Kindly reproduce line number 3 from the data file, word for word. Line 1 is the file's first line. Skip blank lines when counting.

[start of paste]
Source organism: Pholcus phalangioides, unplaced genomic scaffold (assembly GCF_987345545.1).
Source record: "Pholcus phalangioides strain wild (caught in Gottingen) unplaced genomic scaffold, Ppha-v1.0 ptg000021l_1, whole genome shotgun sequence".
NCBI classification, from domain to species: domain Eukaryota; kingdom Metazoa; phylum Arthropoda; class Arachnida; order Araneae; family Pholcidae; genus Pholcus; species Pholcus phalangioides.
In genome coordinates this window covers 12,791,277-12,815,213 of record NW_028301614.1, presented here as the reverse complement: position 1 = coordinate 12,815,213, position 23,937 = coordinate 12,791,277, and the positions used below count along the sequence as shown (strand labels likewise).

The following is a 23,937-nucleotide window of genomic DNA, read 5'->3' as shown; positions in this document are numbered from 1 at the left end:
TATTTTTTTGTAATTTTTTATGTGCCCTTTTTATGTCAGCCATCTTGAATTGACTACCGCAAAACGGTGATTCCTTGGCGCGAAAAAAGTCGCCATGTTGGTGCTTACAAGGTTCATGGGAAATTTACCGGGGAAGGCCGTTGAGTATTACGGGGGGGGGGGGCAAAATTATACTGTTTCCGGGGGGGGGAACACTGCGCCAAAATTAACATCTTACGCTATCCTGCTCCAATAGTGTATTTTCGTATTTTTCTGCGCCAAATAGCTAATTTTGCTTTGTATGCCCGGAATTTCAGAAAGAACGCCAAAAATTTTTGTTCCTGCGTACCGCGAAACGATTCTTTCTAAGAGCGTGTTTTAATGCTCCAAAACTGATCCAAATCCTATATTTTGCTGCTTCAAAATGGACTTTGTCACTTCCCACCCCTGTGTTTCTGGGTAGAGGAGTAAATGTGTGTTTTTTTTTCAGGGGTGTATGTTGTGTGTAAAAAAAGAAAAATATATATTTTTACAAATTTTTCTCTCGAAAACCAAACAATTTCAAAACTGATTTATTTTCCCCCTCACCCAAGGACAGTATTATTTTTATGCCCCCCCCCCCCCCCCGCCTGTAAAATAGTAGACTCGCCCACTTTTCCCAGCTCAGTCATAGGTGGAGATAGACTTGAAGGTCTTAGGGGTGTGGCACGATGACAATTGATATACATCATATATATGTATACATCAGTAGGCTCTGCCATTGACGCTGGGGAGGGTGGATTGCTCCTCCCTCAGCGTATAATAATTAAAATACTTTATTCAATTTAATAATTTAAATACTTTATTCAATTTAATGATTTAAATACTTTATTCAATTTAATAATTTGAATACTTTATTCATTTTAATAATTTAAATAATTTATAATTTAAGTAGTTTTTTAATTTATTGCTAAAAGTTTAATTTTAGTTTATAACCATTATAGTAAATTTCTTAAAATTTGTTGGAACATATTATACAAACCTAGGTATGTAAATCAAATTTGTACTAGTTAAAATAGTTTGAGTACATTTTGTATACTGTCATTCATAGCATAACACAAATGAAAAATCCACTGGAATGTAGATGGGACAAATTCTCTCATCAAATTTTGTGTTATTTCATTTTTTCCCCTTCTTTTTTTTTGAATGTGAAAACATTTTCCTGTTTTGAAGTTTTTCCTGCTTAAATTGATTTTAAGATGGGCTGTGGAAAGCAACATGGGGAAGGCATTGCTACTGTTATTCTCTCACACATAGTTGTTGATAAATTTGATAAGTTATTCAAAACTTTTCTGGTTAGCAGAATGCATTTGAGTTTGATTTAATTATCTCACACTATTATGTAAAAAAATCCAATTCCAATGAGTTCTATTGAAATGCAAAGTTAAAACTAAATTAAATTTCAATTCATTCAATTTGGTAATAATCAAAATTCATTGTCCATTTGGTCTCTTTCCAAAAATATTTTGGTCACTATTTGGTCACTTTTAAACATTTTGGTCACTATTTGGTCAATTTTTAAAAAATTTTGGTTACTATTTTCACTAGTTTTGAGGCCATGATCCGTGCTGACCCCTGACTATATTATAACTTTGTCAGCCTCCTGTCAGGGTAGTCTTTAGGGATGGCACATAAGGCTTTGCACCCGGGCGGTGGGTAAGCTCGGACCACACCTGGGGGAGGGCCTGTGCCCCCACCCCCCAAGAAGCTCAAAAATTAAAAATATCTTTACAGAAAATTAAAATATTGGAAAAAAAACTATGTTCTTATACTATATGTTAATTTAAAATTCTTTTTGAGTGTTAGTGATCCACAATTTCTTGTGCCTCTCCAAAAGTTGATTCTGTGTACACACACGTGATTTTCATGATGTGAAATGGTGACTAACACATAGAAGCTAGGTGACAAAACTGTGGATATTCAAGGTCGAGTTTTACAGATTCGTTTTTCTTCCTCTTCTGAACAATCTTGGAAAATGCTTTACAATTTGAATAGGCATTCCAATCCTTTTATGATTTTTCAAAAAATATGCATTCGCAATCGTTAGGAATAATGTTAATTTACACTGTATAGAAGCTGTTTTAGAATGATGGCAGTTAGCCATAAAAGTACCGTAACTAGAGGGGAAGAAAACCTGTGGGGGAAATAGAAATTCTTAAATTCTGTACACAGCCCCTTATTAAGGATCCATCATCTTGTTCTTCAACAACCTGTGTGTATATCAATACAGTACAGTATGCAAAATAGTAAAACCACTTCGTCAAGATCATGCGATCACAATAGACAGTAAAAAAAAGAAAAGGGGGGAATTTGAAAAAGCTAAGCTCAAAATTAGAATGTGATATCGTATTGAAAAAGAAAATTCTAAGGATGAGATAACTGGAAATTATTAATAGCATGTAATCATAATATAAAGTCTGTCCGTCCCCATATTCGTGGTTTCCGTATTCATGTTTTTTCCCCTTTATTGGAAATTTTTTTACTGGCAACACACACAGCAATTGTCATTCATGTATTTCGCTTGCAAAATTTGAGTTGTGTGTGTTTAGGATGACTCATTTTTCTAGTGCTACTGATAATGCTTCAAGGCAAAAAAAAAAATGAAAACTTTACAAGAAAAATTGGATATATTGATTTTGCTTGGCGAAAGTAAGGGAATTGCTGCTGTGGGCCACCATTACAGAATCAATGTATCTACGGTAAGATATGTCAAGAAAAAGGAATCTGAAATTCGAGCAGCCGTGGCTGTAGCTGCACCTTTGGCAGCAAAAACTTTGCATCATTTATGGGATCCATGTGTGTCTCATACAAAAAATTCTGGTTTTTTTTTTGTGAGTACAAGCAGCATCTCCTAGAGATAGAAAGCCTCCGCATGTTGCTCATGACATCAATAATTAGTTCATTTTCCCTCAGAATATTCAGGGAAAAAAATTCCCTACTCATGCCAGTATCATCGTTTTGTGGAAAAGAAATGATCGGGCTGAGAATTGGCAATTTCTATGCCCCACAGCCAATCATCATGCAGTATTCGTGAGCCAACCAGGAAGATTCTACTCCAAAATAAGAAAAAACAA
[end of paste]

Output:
NCBI classification, from domain to species: domain Eukaryota; kingdom Metazoa; phylum Arthropoda; class Arachnida; order Araneae; family Pholcidae; genus Pholcus; species Pholcus phalangioides.